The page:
© PAUL SIMCOCKShawn Douglas traces the origins of his current work fashioning nanoscale DNA robots to his boyhood backyard workshop. From age five on, he spent countless hours with his father building model cars, planes, and rockets. “My dad is the most patient and noncritical person I’ve ever met,” Douglas says. “He never grabbed anything and did it for me. Without that I don’t think I would be here.”

Despite the ability he cultivated, Douglas’s desire to study at Yale University surprised his parents, who didn’t think they could afford it until they discovered need-based financial aid. After studying literature at Yale, Douglas eventually opted for computer science, but then realized he didn’t want a tech job. “I don’t like working on things that are going to happen anyway without me,” he says. “I had a gut feeling I could take programming skills into an area that was...

This thinking steered Douglas to a biophysics PhD at Harvard Medical School, working with William Shih and George Church. In mid-2005, shortly after Douglas started working with the synthetic biologists, Shih heard Caltech’s Paul Rothemund talk about creating self-assembling DNA shapes and patterns. “I came back to Boston very excited, and Shawn was the first one with whom I could share the news,” Shih recalls.

At first Douglas tried to enhance and expand software Shih had written to design DNA sequences that would self-assemble. Then he built his own, called caDNAno, from scratch.1 Douglas worked on caDNAno through early 2008, limiting his work in the wet lab and leaving Shih “frustrated with his priorities.” But now Douglas considers creating the program his most important accomplishment, and his former Harvard labmate Hendrik Dietz, now at Technische Universität München in Germany, agrees. “With caDNAno we could really focus on churning out sequences for all kinds of DNA objects,” Dietz says.

Dietz made a breakthrough of his own on DNA self-assembly protocols in late 2007, fuelling a friendly rivalry with Douglas, with each seeking to trump the other’s group meeting presentations. That relationship helped spawn two 2009 papers pushing the field from two-dimensional to three-dimensional assembly2 and enabling twisted and curved structures.3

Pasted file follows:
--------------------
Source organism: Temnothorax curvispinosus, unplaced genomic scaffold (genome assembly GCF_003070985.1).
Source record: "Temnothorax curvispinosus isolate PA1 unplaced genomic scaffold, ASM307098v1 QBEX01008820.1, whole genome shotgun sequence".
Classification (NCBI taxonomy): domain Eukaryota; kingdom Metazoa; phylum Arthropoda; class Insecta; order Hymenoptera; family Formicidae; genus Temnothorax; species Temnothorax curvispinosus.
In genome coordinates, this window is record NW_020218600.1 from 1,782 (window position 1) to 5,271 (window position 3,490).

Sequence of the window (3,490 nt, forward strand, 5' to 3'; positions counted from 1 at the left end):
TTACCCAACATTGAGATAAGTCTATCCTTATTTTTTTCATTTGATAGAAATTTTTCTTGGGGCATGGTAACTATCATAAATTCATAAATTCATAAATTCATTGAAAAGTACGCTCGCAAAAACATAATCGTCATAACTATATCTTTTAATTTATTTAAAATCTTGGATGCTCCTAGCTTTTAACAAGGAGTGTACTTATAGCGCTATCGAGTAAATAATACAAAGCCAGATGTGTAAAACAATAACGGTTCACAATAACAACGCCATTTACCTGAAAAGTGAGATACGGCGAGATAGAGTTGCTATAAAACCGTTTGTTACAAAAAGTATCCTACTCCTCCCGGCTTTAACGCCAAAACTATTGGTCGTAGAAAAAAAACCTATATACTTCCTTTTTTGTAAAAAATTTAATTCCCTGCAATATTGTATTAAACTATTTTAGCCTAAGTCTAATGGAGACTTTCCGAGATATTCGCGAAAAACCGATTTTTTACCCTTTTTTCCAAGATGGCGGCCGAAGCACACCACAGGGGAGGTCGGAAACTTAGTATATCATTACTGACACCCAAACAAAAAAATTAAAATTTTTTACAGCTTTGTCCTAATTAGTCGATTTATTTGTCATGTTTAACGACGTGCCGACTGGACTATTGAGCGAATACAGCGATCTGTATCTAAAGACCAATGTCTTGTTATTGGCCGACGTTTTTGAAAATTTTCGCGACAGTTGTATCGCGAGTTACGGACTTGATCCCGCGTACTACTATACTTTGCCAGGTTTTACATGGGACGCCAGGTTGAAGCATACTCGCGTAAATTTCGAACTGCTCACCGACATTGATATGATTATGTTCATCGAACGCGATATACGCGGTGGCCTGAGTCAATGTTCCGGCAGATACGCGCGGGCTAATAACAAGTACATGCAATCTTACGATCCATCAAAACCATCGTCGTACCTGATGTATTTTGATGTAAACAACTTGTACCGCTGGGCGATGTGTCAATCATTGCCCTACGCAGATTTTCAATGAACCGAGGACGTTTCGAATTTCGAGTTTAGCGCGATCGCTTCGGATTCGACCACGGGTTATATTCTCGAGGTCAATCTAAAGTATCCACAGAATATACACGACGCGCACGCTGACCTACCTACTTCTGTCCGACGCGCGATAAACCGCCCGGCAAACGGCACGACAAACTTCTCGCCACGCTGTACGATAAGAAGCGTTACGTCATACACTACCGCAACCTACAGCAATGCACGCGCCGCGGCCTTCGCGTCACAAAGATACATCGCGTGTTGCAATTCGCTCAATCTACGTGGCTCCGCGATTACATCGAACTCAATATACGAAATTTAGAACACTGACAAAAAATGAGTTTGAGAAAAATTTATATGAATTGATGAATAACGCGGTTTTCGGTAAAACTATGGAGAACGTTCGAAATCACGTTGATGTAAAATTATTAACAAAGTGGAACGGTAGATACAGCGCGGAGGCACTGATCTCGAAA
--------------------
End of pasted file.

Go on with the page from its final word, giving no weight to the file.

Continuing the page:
Working with Church as a postdoc, Douglas used his nascent skills in synthetic biology to develop nanoscale DNA robots. In a 2012 paper, he described DNA boxes loaded with antibody fragments that could be opened with two different molecular keys, such as cell surface antigens.4 “This really inspired people to dream about the therapeutic potential of information-processing nanorobots made out of DNA,” stresses Shih.

In 2011, Douglas established an annual competition called BIOMOD to help students enter the molecular programming community. Every year, undergraduate teams compete to build the coolest stuff using biomolecules.

Since Douglas became an assistant professor at the University of California, San Francisco, in 2013, his lab has worked towards next-generation DNA nanorobots. “The Science paper from 2012 was a prototype,” he emphasizes. “Something that will be used in patients will probably look very different.” 


  1. S.M. Douglas et al., “Rapid prototyping of 3D DNA-origami shapes with caDNAno,” Nucleic Acids Research, 37:5001-06, 2009. (Cited 208 times)
  2. S.M. Douglas et al., “Self-assembly of DNA into nanoscale three-dimensional shapes,” Nature, 459:414-18, 2009. (Cited 761 times)
  3. H. Dietz et al., “Folding DNA into twisted and curved nanoscale shapes,” Science, 37:725-30, 2009. (Cited 407 times)
  4. S.M. Douglas et al., “A Logic-gated nanorobot for targeted transport of molecular payloads,” Science, 335:831-34, 2012. (Cited 400 times)

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